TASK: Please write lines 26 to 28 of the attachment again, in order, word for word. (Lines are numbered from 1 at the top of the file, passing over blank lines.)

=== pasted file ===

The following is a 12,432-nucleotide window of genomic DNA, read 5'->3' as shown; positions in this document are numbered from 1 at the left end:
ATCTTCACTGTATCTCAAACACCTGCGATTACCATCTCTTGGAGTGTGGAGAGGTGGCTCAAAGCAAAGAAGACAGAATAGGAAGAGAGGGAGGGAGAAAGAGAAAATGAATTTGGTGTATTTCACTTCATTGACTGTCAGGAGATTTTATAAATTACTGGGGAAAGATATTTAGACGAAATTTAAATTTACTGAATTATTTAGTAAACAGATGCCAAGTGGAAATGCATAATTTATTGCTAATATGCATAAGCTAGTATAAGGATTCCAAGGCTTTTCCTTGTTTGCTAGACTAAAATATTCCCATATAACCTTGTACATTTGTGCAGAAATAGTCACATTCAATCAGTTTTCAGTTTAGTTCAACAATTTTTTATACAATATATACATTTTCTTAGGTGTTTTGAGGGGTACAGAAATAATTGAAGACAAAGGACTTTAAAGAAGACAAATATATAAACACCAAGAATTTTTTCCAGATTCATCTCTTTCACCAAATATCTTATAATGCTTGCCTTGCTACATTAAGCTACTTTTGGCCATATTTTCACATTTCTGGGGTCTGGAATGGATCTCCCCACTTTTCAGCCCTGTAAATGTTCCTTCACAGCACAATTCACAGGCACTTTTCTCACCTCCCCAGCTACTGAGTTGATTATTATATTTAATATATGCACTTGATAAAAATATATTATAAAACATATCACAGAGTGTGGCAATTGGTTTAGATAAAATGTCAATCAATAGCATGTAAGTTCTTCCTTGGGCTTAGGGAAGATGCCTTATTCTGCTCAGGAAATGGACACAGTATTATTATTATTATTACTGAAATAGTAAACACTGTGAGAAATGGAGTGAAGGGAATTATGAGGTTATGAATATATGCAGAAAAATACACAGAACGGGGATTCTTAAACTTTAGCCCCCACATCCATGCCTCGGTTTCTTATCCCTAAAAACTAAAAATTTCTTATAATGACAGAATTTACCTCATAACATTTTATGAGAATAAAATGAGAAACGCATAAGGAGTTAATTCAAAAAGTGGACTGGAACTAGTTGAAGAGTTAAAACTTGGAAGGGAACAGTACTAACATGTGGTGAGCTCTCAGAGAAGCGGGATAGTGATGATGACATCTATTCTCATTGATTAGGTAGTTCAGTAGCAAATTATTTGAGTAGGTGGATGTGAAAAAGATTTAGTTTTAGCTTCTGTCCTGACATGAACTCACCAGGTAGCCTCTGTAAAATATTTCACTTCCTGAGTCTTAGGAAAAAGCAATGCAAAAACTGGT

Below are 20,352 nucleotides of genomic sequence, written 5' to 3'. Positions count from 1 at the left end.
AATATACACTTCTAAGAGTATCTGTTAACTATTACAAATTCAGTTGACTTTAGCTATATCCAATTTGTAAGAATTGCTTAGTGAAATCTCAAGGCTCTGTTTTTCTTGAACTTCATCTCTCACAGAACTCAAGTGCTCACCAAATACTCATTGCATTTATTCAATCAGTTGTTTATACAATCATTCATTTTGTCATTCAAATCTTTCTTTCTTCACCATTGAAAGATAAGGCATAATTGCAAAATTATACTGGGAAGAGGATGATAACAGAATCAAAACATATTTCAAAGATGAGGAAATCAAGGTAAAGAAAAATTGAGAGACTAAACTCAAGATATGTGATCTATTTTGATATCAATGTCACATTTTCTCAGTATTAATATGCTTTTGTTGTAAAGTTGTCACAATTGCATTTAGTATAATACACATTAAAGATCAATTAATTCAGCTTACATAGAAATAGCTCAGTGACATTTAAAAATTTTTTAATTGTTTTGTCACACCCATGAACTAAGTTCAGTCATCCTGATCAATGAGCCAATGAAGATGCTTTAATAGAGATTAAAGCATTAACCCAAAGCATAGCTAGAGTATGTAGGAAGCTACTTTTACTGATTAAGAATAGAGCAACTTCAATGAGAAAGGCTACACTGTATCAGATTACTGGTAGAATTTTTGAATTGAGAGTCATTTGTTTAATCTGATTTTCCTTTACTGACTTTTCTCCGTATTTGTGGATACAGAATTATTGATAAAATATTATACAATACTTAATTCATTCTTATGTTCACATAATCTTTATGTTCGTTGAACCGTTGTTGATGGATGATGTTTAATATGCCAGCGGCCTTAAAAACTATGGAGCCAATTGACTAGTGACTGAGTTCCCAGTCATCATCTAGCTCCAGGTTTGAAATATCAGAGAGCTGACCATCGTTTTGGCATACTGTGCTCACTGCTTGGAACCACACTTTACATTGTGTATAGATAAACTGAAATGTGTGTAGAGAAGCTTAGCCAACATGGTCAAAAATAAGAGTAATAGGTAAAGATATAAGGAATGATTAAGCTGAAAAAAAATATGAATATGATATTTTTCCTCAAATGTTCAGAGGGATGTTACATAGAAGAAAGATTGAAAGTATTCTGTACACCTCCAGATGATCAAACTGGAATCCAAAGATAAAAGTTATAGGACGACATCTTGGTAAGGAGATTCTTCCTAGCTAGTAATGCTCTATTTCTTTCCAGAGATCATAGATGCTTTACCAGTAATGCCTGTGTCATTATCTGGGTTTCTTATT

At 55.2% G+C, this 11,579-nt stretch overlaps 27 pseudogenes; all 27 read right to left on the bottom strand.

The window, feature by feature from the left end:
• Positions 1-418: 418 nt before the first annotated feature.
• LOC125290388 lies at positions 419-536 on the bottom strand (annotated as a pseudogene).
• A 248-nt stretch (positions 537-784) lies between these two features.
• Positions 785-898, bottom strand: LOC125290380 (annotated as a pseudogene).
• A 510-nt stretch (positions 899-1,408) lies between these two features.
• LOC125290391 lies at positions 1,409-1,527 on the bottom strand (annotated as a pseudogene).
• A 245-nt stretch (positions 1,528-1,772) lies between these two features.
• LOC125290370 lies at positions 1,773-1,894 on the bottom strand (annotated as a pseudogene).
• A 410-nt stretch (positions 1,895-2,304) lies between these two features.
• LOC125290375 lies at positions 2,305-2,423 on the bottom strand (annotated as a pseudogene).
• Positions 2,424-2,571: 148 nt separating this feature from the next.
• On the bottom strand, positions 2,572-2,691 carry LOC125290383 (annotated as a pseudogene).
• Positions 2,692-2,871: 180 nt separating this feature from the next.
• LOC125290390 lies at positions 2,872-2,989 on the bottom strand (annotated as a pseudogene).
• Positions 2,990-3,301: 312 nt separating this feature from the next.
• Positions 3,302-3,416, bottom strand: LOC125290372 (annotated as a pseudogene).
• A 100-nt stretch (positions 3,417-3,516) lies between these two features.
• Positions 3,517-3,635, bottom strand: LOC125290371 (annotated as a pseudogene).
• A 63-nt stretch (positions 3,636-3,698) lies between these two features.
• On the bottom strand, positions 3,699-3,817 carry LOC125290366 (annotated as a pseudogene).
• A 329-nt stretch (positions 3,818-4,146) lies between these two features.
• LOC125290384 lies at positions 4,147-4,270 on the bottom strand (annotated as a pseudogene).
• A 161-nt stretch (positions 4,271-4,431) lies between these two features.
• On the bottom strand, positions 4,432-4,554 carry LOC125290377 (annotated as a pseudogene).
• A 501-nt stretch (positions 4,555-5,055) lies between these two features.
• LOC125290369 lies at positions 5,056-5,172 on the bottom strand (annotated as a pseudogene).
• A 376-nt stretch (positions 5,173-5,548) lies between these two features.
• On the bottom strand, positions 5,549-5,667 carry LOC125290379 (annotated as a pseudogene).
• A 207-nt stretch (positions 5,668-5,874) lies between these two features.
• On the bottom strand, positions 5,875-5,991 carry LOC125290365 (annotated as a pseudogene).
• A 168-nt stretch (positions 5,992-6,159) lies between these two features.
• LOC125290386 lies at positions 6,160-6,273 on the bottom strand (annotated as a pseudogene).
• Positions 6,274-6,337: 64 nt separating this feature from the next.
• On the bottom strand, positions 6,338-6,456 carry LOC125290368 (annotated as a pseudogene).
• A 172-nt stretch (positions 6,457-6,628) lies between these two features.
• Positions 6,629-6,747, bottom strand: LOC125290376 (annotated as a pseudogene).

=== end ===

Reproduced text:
• On the bottom strand, positions 3,699-3,817 carry LOC125290366 (annotated as a pseudogene).
• A 329-nt stretch (positions 3,818-4,146) lies between these two features.
• LOC125290384 lies at positions 4,147-4,270 on the bottom strand (annotated as a pseudogene).